I hope Facebook doesn’t become the standard bearer for Web 2.0, because I work for a Web 2.0 company, I like my job, and want to keep it.
It is a better-designed version of MySpace that’s not crawling with illiterate teenagers (yet), with more toys.
Even those of us too-old-for-MySpace will get sick and tired of the games, quizzes, and that god-awful SuperPoke. You have to have the brain of a 4-year-old for the novelty of Facebook to not wear thin after a few weeks.
I personally joined the bandwagon when Facebook opened their API to third-party developers. There was a lot of hope this would unleash the creativity of hundreds of talented engineers who’d cobble together the solutions to all of our problems and display them in the form of a neat widget on our Facebook page.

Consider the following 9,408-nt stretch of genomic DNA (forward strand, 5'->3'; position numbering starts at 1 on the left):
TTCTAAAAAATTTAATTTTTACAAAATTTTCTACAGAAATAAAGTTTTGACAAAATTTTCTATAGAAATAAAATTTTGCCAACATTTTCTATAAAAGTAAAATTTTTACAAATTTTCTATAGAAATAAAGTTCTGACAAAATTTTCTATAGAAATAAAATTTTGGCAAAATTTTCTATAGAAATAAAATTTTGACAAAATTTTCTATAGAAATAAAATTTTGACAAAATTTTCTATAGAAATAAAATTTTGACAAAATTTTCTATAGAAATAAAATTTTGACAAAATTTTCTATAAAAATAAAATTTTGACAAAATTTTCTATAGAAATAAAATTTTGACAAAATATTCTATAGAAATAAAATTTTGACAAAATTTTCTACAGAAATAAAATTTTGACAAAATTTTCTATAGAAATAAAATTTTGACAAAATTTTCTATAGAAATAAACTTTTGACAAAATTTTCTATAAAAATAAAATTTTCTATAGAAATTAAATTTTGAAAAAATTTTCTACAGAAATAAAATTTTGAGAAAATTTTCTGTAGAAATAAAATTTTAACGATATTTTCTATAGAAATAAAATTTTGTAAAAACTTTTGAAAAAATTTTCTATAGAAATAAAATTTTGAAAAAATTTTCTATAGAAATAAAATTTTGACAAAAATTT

Three months later, I’m unconvinced. I’ve taken a couple of quizzes, I’ve been superpoked more times than I care to mention, and the most useful thing I’ve partaken in is an email exchange with a friend with whom I used to communicate via…email.
That billion dollars that Yahoo offered the Facebook founders is starting to sound more and more generous.